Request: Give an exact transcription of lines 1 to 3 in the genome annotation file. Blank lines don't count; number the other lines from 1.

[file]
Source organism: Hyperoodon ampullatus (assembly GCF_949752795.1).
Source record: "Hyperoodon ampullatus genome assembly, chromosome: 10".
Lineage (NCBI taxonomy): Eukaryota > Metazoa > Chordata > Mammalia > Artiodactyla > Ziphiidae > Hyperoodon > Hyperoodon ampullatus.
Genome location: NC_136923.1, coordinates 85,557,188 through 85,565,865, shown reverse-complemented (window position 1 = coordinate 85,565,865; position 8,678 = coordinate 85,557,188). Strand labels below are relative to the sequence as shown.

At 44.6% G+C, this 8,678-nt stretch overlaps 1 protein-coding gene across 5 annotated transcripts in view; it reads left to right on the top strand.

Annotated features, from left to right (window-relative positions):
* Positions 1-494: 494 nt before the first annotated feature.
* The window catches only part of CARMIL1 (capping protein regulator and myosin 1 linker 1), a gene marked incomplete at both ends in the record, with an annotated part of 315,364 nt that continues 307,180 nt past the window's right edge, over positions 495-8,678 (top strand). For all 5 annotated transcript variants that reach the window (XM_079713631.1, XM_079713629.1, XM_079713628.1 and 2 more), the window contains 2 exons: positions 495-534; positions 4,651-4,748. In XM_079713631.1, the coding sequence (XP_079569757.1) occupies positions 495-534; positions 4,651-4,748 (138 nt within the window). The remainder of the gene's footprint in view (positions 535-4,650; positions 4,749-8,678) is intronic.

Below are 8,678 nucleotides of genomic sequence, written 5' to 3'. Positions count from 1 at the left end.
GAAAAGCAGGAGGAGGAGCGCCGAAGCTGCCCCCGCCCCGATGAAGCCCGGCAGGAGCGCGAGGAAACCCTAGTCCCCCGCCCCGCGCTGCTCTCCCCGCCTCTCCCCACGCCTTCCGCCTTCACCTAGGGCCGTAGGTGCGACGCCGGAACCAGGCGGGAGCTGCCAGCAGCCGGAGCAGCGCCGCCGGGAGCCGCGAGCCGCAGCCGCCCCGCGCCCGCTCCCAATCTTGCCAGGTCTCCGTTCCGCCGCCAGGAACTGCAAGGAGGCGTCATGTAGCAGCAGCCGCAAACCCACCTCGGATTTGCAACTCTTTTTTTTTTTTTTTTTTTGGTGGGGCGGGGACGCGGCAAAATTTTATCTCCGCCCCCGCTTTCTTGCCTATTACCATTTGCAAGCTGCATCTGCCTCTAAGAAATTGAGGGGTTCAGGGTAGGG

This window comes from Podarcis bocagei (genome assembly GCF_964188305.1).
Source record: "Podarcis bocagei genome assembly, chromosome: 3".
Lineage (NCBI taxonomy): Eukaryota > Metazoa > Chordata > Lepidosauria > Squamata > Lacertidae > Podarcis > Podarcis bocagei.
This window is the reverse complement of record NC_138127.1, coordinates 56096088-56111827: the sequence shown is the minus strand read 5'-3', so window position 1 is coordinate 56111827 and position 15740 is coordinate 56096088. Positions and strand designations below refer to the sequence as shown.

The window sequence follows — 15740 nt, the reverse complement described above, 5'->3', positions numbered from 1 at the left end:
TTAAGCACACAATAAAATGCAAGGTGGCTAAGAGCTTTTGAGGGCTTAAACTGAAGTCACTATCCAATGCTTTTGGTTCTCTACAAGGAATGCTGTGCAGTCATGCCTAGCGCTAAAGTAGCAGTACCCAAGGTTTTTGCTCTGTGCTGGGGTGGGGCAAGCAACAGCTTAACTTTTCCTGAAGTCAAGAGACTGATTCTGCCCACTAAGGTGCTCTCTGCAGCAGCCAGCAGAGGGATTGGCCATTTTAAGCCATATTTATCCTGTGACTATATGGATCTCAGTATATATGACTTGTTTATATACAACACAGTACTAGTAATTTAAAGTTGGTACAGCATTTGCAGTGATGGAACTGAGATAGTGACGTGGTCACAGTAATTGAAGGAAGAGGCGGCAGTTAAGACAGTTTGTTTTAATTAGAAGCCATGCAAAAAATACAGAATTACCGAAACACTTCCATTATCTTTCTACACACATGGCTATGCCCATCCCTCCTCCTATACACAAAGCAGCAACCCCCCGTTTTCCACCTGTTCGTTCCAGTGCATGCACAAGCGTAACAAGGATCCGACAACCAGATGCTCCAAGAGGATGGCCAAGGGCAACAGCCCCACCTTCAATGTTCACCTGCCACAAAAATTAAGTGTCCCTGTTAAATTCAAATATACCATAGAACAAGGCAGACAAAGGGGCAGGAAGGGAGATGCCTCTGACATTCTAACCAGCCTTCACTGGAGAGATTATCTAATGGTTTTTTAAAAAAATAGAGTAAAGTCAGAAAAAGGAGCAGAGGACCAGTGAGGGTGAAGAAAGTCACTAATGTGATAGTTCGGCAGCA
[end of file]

Source organism: Hyperoodon ampullatus (assembly GCF_949752795.1).
Source record: "Hyperoodon ampullatus genome assembly, chromosome: 10".
Lineage (NCBI taxonomy): Eukaryota > Metazoa > Chordata > Mammalia > Artiodactyla > Ziphiidae > Hyperoodon > Hyperoodon ampullatus.